How does gaming help people with disabilities connect to other people (with or without disabilities)?

Steve: Something I’ve been fond of saying recently is that video games are the façade AbleGamers uses to help people reconnect to one another. When you have a mind that’s willing and a body that’s unable, video games are a window into an otherwise inaccessible world. In fact, video game researchers have determined through long-term studies that most gamers who play massively multiplayer online games do so for the social aspect. While there certainly is a need for the game to be fun, people will play video games long past the time when they are bored or tired of playing them, if there are people in those games who continue to draw them in.

AbleGamers is a quality-of-life charity. Whether you view what we do as giving people independence, so that they can interact with the world around them through virtual worlds, or as providing a way for people to have a greater slice of the human experience, including love, loss, and a sense of accomplishment, our charity is built from the ground up to give people with disabilities a chance to live life the way they see fit.

Are there disabilities that can’t be addressed by today’s technologies?

Steve: Not enough technology exists to help blind and deaf gamers. There are limited things we can do to help, but the research and development costs of finding these options are expensive. We wish there were more options available.

What types of technological improvements would allow you to help more people, and/or would make the gaming experience even better?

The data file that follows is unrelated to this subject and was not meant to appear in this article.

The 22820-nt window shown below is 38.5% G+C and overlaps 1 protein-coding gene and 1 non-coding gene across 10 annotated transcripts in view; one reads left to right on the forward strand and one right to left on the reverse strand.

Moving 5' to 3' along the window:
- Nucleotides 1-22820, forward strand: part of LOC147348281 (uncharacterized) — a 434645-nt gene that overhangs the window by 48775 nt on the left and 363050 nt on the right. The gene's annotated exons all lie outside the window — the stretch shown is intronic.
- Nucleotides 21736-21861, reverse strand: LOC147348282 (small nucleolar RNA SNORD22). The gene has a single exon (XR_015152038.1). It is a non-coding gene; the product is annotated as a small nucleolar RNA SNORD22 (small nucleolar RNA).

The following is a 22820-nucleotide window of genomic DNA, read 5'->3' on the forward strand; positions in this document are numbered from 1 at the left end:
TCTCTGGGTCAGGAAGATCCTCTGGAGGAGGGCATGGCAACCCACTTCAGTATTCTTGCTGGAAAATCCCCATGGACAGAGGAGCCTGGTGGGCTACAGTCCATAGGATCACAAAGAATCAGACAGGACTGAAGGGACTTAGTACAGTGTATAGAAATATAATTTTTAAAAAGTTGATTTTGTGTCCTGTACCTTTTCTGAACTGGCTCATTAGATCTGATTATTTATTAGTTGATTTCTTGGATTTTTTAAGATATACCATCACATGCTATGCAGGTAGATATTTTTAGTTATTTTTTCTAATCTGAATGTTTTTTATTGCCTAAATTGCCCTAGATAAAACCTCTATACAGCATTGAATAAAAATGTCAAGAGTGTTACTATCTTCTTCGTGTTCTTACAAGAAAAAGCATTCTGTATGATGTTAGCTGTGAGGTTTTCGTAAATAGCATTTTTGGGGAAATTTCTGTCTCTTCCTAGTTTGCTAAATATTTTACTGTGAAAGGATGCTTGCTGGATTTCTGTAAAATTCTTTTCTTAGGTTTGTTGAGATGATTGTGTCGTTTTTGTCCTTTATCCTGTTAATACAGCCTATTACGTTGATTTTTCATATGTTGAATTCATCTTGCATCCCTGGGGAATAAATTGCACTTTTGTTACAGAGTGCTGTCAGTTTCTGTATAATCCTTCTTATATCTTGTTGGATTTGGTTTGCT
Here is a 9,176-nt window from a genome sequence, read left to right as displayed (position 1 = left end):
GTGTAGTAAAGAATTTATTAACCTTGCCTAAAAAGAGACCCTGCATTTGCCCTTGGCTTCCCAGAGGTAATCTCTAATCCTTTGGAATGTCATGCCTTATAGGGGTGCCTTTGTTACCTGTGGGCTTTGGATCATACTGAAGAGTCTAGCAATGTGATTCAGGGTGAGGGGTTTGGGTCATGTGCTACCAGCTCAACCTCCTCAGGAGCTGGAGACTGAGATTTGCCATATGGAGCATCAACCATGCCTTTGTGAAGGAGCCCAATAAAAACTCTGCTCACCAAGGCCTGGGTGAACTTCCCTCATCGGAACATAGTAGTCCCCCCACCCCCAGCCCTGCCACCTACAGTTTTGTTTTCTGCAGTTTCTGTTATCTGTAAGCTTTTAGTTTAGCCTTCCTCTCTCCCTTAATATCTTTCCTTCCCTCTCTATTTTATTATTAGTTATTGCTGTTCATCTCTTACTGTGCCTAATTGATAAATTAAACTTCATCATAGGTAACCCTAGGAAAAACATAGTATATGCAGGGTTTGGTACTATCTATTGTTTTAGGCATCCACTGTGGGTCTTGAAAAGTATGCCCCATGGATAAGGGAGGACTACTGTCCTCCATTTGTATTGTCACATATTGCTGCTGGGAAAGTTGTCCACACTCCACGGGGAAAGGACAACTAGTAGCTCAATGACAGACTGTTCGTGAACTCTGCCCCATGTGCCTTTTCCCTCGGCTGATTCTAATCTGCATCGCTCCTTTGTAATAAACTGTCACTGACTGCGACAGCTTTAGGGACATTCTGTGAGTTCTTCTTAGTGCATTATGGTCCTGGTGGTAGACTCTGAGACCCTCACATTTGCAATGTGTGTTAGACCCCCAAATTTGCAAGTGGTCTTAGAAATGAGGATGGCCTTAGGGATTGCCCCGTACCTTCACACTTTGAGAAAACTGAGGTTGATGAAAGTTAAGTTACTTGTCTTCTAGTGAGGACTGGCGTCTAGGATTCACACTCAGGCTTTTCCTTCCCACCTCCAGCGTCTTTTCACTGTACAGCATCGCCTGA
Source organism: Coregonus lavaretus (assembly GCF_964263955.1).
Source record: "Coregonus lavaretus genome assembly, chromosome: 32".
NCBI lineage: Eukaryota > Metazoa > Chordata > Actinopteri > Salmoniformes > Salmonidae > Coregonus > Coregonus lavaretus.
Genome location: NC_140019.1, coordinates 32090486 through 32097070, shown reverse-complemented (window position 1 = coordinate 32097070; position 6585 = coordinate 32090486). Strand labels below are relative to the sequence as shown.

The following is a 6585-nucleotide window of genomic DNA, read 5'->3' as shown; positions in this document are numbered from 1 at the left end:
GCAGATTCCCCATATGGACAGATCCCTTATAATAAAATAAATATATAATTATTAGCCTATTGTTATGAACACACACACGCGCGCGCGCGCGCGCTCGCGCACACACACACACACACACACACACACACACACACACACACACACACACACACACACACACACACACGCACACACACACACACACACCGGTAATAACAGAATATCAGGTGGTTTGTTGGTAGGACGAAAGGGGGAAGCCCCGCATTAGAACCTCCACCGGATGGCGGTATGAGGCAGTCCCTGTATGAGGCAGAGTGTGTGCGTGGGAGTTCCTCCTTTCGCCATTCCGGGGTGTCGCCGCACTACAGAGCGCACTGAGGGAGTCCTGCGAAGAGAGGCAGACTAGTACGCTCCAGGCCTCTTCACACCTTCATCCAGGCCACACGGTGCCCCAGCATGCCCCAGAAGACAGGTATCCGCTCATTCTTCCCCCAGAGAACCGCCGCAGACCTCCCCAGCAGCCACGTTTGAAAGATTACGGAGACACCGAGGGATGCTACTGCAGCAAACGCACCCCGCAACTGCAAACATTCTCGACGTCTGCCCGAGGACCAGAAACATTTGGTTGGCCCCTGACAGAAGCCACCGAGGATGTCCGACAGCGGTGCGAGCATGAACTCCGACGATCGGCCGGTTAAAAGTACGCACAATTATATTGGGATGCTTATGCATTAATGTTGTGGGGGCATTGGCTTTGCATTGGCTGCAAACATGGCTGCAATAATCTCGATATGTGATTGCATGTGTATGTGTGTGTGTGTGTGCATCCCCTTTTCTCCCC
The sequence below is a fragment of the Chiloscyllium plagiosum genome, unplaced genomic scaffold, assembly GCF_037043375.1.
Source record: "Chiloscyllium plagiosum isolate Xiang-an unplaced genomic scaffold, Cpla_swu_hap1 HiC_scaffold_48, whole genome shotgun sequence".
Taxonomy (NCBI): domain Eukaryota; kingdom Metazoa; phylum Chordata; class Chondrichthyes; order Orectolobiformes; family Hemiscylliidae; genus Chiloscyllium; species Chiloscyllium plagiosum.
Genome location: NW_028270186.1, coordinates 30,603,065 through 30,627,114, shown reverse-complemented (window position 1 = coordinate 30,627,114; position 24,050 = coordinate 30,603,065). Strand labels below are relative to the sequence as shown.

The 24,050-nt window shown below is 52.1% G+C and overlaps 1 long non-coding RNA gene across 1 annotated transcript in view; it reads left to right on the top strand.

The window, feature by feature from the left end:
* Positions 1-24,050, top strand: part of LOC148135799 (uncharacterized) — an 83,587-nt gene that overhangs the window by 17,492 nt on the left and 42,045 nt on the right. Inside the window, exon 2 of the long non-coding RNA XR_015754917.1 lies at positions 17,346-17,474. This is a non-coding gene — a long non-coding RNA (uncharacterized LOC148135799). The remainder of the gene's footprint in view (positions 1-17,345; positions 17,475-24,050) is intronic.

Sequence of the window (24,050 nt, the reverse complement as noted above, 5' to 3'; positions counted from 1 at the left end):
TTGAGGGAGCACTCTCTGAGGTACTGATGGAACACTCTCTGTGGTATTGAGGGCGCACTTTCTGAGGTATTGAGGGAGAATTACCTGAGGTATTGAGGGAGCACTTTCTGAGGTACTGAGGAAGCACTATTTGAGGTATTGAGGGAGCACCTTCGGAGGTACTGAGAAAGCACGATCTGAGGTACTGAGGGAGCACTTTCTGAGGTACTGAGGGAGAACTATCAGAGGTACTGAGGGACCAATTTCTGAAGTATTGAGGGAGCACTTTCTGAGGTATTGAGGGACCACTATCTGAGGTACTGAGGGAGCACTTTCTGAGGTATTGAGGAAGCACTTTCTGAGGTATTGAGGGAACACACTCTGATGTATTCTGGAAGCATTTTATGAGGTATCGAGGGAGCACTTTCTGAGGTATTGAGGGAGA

Steve: Virtual reality is a real pickle of an option. For some, it’s a godsend; allowing people with disabilities to enjoy and experience things that they would’ve never been able to do otherwise. But for others, virtual reality is a nightmare; yet another experience where being disabled precludes the enjoyment and fulfillment of participating in a new technology.

We continue to work with virtual reality companies in hopes that the technology will evolve to be more inclusive towards people with disabilities in the very near future.

What do you personally like most about being part of AbleGamers?

Steve: As cliché and cheesy as it sounds, my favorite part is helping people. I used to be a low-level professional gamer, and then when my disease progressed to a point where I needed help, I found AbleGamers. While utilizing the technology available to continue gaming would’ve been an acceptable option, the enjoyment I received from helping others experience the same things that I had already gone through was completely priceless.

How can people help AbleGamers?

Steve: As a charity, we depend on the generosity of amazing people like you. The average cost of helping one of our gamers is only $350. That means we only have to get 350 people to donate one dollar. It’s the small things that add up.

Spreading the word about AbleGamers, telling people who need our help, and even talking about it on social media, are all things that anyone can do for free that help change the world a little bit at a time.

Find The AbleGamers Foundation

Website | Facebook | Twitter | Twitch | LinkedIn | Instagram